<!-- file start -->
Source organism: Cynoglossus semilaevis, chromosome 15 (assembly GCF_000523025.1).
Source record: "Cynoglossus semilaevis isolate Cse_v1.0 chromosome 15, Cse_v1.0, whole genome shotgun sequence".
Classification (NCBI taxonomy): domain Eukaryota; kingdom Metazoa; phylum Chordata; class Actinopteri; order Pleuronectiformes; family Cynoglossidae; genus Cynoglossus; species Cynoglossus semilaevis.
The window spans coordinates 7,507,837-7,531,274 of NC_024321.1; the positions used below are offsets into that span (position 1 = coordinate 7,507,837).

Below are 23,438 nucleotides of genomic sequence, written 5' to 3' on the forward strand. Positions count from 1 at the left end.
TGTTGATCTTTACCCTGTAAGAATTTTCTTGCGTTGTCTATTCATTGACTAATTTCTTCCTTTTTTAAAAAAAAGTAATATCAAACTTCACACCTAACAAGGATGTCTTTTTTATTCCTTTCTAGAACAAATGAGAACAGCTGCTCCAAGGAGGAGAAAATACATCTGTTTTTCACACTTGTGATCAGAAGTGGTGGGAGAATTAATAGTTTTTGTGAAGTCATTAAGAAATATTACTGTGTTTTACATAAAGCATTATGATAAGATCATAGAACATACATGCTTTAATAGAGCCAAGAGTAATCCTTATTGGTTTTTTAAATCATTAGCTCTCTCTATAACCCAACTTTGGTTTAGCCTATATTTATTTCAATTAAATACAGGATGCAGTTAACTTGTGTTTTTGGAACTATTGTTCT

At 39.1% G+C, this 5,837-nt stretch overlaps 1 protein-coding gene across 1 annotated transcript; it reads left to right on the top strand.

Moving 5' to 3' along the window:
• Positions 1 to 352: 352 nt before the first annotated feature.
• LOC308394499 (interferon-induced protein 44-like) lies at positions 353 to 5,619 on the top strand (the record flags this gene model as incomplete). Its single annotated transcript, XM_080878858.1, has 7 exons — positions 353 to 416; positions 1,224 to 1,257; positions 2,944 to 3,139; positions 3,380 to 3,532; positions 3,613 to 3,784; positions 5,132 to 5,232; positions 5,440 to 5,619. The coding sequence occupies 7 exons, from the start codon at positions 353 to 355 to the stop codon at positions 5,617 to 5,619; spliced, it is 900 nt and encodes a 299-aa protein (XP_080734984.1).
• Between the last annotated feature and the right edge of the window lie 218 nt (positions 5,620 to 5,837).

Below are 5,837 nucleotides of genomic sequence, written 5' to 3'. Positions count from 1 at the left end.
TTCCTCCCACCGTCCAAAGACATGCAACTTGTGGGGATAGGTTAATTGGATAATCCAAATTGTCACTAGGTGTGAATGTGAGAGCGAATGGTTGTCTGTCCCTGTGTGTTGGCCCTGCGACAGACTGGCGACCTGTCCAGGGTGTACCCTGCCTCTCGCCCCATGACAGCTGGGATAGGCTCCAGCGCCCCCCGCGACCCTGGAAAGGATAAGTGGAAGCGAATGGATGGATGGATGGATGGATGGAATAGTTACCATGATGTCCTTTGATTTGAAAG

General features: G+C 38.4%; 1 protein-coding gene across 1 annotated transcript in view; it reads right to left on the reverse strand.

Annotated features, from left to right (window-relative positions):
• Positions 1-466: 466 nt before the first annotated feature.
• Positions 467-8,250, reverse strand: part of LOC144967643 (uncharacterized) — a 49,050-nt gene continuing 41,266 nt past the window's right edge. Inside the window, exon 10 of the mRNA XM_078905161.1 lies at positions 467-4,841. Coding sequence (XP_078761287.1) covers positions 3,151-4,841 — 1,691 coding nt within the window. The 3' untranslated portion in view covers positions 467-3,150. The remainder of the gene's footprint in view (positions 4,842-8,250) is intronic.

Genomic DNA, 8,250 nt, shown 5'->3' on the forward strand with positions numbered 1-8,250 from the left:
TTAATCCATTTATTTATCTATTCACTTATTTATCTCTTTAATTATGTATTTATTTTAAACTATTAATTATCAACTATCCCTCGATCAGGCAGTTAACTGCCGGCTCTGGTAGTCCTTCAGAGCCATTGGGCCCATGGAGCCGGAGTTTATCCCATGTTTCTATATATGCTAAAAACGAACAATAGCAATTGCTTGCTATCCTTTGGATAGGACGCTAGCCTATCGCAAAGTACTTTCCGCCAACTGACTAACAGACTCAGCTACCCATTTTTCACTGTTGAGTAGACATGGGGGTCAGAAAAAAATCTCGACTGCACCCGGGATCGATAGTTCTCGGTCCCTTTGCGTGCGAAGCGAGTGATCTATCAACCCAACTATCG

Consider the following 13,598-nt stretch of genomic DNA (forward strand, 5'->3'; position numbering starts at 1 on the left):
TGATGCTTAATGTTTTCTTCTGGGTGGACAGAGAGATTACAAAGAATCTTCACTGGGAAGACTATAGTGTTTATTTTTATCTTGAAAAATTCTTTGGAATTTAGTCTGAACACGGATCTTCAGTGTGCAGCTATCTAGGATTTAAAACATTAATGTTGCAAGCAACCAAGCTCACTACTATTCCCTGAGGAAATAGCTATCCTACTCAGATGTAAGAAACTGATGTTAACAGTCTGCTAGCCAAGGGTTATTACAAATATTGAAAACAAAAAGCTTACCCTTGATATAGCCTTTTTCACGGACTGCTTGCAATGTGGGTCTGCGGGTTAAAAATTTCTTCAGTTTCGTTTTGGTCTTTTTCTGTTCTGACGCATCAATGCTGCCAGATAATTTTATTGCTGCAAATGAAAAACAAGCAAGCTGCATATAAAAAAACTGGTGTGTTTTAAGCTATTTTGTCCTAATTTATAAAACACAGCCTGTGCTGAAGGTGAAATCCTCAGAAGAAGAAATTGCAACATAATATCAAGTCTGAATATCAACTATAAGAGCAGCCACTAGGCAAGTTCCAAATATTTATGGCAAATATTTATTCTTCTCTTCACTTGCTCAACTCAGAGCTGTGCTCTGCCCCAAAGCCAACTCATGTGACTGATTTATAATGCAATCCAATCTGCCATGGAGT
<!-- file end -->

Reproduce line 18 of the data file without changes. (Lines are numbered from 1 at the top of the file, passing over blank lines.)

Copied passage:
Genomic DNA, 8,250 nt, shown 5'->3' on the forward strand with positions numbered 1-8,250 from the left: